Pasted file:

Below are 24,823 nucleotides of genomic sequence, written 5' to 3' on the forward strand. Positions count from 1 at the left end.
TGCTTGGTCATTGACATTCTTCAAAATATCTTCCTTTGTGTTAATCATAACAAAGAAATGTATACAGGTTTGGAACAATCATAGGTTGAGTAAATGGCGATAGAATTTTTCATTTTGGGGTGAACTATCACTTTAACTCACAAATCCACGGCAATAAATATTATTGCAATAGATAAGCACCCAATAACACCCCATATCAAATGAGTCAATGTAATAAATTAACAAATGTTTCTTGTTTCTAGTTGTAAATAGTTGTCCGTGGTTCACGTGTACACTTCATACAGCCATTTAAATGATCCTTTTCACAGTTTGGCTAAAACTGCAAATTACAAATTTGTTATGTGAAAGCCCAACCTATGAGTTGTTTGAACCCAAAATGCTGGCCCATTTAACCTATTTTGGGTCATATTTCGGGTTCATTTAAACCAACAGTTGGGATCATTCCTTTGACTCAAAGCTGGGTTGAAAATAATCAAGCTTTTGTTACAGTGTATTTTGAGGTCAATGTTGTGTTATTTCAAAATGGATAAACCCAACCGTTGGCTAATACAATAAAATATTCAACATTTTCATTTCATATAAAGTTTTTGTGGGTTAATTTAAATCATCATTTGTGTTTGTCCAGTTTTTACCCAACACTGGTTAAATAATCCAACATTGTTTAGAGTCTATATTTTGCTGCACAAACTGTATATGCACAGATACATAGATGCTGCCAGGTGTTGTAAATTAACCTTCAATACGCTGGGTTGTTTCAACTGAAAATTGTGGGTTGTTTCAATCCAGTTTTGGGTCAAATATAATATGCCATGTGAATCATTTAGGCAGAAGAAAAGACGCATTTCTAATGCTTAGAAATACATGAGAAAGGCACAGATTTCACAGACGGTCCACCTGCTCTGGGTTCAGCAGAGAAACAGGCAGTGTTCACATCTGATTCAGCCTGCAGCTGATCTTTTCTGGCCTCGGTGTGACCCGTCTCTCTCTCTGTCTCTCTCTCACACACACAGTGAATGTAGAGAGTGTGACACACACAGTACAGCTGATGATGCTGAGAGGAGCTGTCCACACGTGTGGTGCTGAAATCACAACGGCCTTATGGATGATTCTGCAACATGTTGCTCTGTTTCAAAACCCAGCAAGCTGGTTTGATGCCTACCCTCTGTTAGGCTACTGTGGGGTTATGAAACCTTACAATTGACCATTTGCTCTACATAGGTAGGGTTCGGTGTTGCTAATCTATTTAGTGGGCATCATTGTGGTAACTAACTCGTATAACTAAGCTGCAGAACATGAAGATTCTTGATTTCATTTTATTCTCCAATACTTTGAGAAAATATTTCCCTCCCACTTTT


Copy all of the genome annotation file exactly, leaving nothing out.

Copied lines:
Below are 24,823 nucleotides of genomic sequence, written 5' to 3' on the forward strand. Positions count from 1 at the left end.
TGCTTGGTCATTGACATTCTTCAAAATATCTTCCTTTGTGTTAATCATAACAAAGAAATGTATACAGGTTTGGAACAATCATAGGTTGAGTAAATGGCGATAGAATTTTTCATTTTGGGGTGAACTATCACTTTAACTCACAAATCCACGGCAATAAATATTATTGCAATAGATAAGCACCCAATAACACCCCATATCAAATGAGTCAATGTAATAAATTAACAAATGTTTCTTGTTTCTAGTTGTAAATAGTTGTCCGTGGTTCACGTGTACACTTCATACAGCCATTTAAATGATCCTTTTCACAGTTTGGCTAAAACTGCAAATTACAAATTTGTTATGTGAAAGCCCAACCTATGAGTTGTTTGAACCCAAAATGCTGGCCCATTTAACCTATTTTGGGTCATATTTCGGGTTCATTTAAACCAACAGTTGGGATCATTCCTTTGACTCAAAGCTGGGTTGAAAATAATCAAGCTTTTGTTACAGTGTATTTTGAGGTCAATGTTGTGTTATTTCAAAATGGATAAACCCAACCGTTGGCTAATACAATAAAATATTCAACATTTTCATTTCATATAAAGTTTTTGTGGGTTAATTTAAATCATCATTTGTGTTTGTCCAGTTTTTACCCAACACTGGTTAAATAATCCAACATTGTTTAGAGTCTATATTTTGCTGCACAAACTGTATATGCACAGATACATAGATGCTGCCAGGTGTTGTAAATTAACCTTCAATACGCTGGGTTGTTTCAACTGAAAATTGTGGGTTGTTTCAATCCAGTTTTGGGTCAAATATAATATGCCATGTGAATCATTTAGGCAGAAGAAAAGACGCATTTCTAATGCTTAGAAATACATGAGAAAGGCACAGATTTCACAGACGGTCCACCTGCTCTGGGTTCAGCAGAGAAACAGGCAGTGTTCACATCTGATTCAGCCTGCAGCTGATCTTTTCTGGCCTCGGTGTGACCCGTCTCTCTCTCTGTCTCTCTCTCACACACACAGTGAATGTAGAGAGTGTGACACACACAGTACAGCTGATGATGCTGAGAGGAGCTGTCCACACGTGTGGTGCTGAAATCACAACGGCCTTATGGATGATTCTGCAACATGTTGCTCTGTTTCAAAACCCAGCAAGCTGGTTTGATGCCTACCCTCTGTTAGGCTACTGTGGGGTTATGAAACCTTACAATTGACCATTTGCTCTACATAGGTAGGGTTCGGTGTTGCTAATCTATTTAGTGGGCATCATTGTGGTAACTAACTCGTATAACTAAGCTGCAGAACATGAAGATTCTTGATTTCATTTTATTCTCCAATACTTTGAGAAAATATTTCCCTCCCACTTTT